I’m also a little torn about the main character. He’s interesting to read because he’s so much different than the standard mc in a lot of thrillers. But I also felt like some of his behaviors were reflective of emotional immaturity that isn’t resolved in this novel (perhaps later in the series). Overall, I’m not really sure how I felt about this book. I like the writing; I can easily tell this author is good. But some of the content is just not my cup of tea.
Great. The phone buzzed obnoxiously as she stepped out of the tub.
“Yeah?” she shouted over the sound of water spiraling down the drain.
“I’m outside; you coming or what?” Her boyfriend’s tin-can voice asked.
Patience, geez. “Almost. Just getting out of the bath.”
“Well, hurry up! We’re gonna be late,” he huffed.
Bet he’s bouncing his knee and drumming his fingers. “I gotta dry off first; give me ten minutes.”
“Just throw on some jeans and a tee and get out here,” he argued.
We won’t be late anyway. “It’s easier to get jeans on a dead body than wet legs,” she spouted.
“How would you know?” He laughed.
You’ll see. “I interned at a mortuary one summer.”
It’s a great day when I get to watch Graceful at work. The cowlick in his hair gets tossed around by the salty breeze. The sun glints across the words printed on the broad back of his wetsuit.
World Surf League.
The best triple whammy is headed our way.
I know if I can just grab onto the back of Graceful’s board, he can teach me to be like him.
I let out a groaning “Whoops!” as I pry shards of Graceful out of my teeth.
Today’s post is short story I wrote for another flash fiction contest (http://jetreidliterary.blogspot.com/2016/07/the-alot-of-books-writing-contest.html). It wound up significantly less than 100 words, but I got a mention for “great start for a novel.” I hadn’t thought of it that way. Honestly, I’m a little afraid if I was to try to write in that genre, my villains would be a bit one-dimensional (evil for the sake of evil).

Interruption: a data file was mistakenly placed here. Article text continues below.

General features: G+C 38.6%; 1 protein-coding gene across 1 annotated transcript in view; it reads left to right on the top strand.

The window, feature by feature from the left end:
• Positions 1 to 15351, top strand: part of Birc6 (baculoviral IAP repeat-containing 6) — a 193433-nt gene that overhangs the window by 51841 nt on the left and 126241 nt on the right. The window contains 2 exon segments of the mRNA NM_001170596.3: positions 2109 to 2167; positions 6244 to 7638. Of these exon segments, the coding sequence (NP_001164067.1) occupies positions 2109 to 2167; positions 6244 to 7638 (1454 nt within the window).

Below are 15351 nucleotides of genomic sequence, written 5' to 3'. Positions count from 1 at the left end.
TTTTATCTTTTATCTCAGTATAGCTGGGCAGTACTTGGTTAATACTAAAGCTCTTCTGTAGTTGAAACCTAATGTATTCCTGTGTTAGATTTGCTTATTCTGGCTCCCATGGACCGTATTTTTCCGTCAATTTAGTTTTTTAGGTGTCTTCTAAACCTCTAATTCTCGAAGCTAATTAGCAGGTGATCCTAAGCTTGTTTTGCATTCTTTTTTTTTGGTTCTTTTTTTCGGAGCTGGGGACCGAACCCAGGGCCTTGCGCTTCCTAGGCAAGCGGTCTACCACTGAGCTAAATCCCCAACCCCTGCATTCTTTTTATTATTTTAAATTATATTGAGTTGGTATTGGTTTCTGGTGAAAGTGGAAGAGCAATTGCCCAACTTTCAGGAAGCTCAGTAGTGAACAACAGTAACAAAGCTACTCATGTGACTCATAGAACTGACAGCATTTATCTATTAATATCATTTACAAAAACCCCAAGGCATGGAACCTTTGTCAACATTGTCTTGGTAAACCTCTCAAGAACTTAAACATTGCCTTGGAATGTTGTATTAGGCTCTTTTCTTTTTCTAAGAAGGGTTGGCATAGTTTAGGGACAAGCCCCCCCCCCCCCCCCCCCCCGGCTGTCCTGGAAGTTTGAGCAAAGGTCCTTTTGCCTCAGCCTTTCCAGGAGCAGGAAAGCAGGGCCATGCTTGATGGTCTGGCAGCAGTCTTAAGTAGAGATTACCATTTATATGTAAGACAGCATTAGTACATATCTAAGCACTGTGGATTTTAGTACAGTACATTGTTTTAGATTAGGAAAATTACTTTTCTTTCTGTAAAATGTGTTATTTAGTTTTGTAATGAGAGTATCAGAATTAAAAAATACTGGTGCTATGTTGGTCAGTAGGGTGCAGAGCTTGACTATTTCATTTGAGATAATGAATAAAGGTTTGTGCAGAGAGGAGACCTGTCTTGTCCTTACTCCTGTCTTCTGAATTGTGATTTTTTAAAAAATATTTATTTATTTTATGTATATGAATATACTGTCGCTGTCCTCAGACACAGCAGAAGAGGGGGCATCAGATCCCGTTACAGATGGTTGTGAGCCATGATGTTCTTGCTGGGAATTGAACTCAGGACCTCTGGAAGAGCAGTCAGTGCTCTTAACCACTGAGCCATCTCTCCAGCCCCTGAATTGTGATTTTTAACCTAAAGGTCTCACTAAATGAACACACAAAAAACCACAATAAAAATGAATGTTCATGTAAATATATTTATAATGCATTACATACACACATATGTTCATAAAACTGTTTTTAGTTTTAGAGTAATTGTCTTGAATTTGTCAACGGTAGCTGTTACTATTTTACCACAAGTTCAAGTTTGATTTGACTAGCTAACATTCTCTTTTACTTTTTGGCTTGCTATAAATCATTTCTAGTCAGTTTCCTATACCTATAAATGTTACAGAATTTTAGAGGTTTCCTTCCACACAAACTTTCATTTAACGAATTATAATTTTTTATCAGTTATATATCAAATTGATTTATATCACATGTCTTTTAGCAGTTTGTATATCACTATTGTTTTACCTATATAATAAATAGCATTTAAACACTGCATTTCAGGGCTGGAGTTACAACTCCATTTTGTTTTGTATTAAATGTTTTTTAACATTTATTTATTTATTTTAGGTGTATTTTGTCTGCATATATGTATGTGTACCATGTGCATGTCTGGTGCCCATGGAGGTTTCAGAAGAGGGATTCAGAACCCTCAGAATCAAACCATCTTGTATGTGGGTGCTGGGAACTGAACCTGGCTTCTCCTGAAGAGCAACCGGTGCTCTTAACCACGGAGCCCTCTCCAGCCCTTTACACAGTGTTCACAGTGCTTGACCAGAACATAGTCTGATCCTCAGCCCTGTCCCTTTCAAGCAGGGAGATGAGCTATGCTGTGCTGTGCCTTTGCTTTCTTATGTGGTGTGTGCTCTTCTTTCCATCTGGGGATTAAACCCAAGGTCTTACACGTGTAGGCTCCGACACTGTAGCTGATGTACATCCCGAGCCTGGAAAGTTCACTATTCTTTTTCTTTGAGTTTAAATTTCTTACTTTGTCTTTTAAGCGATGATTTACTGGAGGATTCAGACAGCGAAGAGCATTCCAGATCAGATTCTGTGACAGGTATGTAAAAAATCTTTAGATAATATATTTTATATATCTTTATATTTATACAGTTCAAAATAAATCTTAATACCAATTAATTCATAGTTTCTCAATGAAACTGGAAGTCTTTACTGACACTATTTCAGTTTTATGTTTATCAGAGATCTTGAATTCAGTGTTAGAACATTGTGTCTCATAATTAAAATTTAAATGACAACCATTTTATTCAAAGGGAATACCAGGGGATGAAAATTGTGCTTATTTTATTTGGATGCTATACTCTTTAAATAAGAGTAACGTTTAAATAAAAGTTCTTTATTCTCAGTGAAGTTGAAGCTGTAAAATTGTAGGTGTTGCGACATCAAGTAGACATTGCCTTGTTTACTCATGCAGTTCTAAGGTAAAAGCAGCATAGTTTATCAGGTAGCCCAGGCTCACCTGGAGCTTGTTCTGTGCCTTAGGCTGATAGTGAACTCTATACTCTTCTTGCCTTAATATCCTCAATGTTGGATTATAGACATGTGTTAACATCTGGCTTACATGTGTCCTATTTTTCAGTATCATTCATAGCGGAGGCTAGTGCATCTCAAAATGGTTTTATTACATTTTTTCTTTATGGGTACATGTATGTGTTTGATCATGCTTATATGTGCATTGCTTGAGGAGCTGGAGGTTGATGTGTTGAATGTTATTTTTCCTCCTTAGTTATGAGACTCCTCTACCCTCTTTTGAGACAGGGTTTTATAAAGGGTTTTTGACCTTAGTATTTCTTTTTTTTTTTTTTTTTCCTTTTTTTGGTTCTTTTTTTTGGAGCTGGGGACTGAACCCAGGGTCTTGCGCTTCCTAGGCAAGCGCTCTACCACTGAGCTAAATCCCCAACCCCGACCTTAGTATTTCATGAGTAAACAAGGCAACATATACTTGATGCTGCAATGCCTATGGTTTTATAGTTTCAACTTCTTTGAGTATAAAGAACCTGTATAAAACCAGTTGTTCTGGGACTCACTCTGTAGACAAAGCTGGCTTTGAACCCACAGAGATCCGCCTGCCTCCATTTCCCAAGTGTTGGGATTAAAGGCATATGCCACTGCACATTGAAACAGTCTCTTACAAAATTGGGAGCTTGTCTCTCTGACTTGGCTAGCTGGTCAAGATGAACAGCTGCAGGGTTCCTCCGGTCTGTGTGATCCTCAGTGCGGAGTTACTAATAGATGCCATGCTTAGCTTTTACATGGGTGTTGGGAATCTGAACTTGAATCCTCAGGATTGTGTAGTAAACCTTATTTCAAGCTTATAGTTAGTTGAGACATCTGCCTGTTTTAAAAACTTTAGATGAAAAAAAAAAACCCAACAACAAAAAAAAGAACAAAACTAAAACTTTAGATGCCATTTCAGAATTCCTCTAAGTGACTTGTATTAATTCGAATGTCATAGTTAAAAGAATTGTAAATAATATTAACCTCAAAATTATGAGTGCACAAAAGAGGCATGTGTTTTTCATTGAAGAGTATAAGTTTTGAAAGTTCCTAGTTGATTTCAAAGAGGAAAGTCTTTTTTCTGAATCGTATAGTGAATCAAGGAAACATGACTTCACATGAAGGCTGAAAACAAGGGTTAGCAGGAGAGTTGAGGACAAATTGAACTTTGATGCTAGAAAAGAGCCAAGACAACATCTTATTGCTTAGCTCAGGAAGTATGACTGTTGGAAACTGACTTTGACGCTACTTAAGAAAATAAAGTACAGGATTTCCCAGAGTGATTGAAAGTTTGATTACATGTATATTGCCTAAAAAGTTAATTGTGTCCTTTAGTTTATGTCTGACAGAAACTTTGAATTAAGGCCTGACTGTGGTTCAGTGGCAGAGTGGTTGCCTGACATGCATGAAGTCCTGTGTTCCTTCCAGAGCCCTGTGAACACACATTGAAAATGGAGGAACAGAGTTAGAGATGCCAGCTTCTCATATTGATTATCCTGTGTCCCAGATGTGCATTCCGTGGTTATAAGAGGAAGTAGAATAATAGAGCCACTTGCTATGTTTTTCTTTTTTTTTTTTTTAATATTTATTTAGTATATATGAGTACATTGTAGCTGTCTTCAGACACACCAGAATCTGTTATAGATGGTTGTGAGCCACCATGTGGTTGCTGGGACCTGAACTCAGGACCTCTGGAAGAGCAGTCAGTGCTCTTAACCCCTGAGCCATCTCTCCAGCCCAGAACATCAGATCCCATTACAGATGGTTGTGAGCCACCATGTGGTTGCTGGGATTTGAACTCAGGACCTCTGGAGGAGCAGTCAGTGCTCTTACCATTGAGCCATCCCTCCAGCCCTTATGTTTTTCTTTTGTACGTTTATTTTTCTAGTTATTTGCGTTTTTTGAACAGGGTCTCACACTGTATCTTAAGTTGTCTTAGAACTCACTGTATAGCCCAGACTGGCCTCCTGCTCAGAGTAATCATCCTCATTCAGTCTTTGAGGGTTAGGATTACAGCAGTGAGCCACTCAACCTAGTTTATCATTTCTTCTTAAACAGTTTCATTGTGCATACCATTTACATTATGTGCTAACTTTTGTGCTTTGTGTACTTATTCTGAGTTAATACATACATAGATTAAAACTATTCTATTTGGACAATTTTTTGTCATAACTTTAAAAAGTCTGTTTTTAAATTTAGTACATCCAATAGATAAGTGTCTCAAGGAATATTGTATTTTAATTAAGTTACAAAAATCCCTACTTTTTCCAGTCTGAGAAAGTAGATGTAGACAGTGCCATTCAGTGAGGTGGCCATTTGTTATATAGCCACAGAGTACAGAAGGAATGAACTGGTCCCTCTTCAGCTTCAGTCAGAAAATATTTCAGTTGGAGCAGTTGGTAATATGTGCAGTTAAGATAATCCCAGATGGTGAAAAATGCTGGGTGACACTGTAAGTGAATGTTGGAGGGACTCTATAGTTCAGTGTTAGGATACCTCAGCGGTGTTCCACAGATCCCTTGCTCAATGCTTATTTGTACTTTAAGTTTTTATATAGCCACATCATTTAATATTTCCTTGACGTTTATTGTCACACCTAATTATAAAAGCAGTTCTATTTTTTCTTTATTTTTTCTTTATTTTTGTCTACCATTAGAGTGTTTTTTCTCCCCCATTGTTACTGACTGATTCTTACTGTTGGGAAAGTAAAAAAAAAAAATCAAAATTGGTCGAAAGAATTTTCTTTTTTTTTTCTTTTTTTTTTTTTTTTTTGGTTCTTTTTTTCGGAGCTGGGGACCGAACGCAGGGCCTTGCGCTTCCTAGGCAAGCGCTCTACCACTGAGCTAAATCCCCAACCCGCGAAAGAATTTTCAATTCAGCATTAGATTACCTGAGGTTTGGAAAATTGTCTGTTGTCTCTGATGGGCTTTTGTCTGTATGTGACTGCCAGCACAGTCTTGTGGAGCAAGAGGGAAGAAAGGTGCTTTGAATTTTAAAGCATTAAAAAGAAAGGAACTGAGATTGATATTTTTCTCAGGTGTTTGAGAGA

Enough lolly-gagging; here’s the story:
Some people say that I’m obsessed. I prefer the word focused. Or fixated. Do it 100 times, then 100 more.
I flash a devilish grin as I kick off my slippers. A girly, ribboned pair that I special order in bulk. Sometimes pink; sometimes purple. But basically the same pair.
So far, none of the crime scene techs has noticed.
Let me first of all say, this is not in my usual genre range. I like YA novels; I like dystopian fiction. But the whole girly, pageant-like vibe is not something I’m interested in. It took a lot of arm yanking and three recommendations from people I trust before I even started watching Once Upon a Time. Because as my mom now says, “Let’s watch the fairy princess show!”
But for some reason, the cover caught my eye when I was walking through a bookstore. I’ll admit, I set it back down. I thought it looked interesting but was worried the author wouldn’t deliver. After all, I had never heard of her; honestly, that says much less about her than it does about me. Anyway, I told myself I’d look it up later to make sure it was clean (minimal swearing/sexual content etc). I forgot. Only when I was stalking a blog and found a raving review did I remember that I had thought it might be a good book.
Bought it the next time I was in the bookstore. Got razed by both husband and mother…”I can read a girly book if I want to! And besides, I bought this one too.” *points to a somewhat boyish spy thriller akin to Tom Clancy*
Well, I read it and loved it. While there was some minor sexual references, the book was mostly clean and the story was engaging. This tomboy is going to pick up the rest of the series…
Today I’d like to discuss my experience on some matters relating to my time in graduate school. I’d like to say first and foremost that I am not ranting or complaining but genuinely curious about other people’s experiences and opinions.